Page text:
We will continue to work for peace and security in the world by Minister Maite Nkoana-Mashabane (www.sundayindependent.co.za, 20101212)
South Africa was on October 12, 2010 re-elected by 182 countries as a non-permanent member of the UN’s Security Council (UNSC) for the period 2011 to 2012.
As a country, South Africa will do everything in its power not to betray the confidence of the UN Member States or the International community at large in our ability to contribute and further advance the course of international peace and security and international law during our tenure in the Security Council.
South Africa acknowledges that its membership on the Council brings with it heavy responsibilities and challenges, as UNSC members find themselves at the forefront of the international community’s efforts to resolve some of the most pressing peace and security issues facing the world. South Africa will be expected to chair at least one, subsidiary body and be a lead national on one of the country-specific agenda items of the UNSC.
We therefore will need to balance the often divergent expectations of domestic constituencies and international audiences. As such, South Africa will have to contend with the formidable limitations that exist within the Security Council including a pre-determined agenda, and the reality of power and influence that are unevenly distributed within the council.
South Africa will be serving on the Council at a time of many challenges, such as the holding of a referendum in Southern Sudan, debates on the Iranian nuclear programme, the deteriorating condition in Somalia, the longstanding crisis in the Middle East, including the Palestinian Question, and the eminent draw-down or exit of key UN peacekeeping operations in the Democratic Republic of Congo and Chad/Central African Republic. Countering terrorism is another priority in the international arena.
Our role in the Security Council will be informed by the central thrust of our foreign policy, which stands on four pillars:
- Promoting and advancing the interests of our continent, including the SADC sub-region;
- Working with countries of the South to address challenges of underdevelopment, our marginalisation in the international system, and promote equity and social justice globally;
- Work with countries of the North to develop a true and effective partnership for a better world; and
- Do our part to streghthen the multilateral system, including its tranformation to reflect the diversity of our nations, and ensure its centrality in global governance.
In this regard, we will continue with our efforts that are aimed at bringing greater alignment to the work of the Security Council and that of the African Union, especially the AU Peace and Security Council of which South Africa is currently a member. Closer co-operation between the UN Security Council and the AU Peace and Security Council will contribute to enhancing the convergence of perspectives and approaches of the two bodies in the tackling and responding to peace and security challenges in Africa.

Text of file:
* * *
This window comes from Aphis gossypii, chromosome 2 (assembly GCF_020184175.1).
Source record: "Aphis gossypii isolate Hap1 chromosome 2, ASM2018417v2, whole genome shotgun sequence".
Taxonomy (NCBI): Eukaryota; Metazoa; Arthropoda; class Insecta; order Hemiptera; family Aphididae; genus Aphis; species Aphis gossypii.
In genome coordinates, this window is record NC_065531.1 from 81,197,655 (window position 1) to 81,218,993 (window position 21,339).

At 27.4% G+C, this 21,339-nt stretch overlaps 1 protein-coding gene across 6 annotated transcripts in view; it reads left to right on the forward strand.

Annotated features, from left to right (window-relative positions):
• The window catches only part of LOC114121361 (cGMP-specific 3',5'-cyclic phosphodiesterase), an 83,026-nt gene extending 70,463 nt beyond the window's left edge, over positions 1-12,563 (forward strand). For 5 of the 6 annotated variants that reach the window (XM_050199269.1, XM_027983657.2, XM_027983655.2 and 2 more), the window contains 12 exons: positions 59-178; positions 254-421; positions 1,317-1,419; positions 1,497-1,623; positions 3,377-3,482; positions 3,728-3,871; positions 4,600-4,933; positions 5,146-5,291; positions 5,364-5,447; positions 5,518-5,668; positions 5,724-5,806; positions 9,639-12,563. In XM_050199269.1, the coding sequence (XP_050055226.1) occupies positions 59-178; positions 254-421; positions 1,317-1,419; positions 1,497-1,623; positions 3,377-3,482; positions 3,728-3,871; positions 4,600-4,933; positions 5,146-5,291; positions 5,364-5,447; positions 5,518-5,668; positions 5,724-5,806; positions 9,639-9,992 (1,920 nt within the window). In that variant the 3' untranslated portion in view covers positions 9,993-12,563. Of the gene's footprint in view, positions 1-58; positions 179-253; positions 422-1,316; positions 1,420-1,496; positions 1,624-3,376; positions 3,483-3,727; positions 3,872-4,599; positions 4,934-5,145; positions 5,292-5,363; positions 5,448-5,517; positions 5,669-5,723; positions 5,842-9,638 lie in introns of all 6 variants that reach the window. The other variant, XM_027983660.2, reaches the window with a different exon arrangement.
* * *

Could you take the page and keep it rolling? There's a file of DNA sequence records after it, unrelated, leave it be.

We will continue our firm resolved to strengthen effective partnerships between the UN and regional organizations in the maintenance of international peace and security. This, we hope, will also help intensify the work SA has already undertaken in conflict prevention and resolution, peace-building and post-conflict reconstruction in many African countries.
In addition to working for peace and security in the world, we believe the UN is a leader in advancing development at the global level, promoting human rights, and protecting our planet and its people. Indeed, for us, peace and security development, and good governance, go hand-in-hand. This is a thinking that informs our approach to the integration of our continent for greater unity. This is the thinking that gave birth to Nepad, and its African Peer Review Mechanism.
As South Africa, we are privileged to have been, and continue to be, an active part of these initiatives aimed at contributing to the global effort to promote peace and security, development, and human rights. South Africa’s vision of the African continent is one that is prosperous, peaceful, democratic, non-racial, non-sexist and united and which contributes to a world that is just and equitable.
Accordingly, in anticipation of our election to the Security Council, we have taken necessary measures to ensure that we indeed learn from our 2007/2008 experience. We are going to need a strong co-ordination effort on the part of the government to enable us to improve on our capacity to respond rapidly and effectively when required to do so.
We will be communicating more, better and faster with our people, every step of the way, especially regarding positions we will take on debates within the Security Council. Important though, is that we will not trade our constitutional values and the rich tradition of struggle against injustice for political point-scoring. South Africans have to trust our judgment and never doubt our loyalty to our Constitution.
All in all, South Africa recognises the importance of continuing to work together with all members of the AU and the UN in pursuit of an effective system of global governance.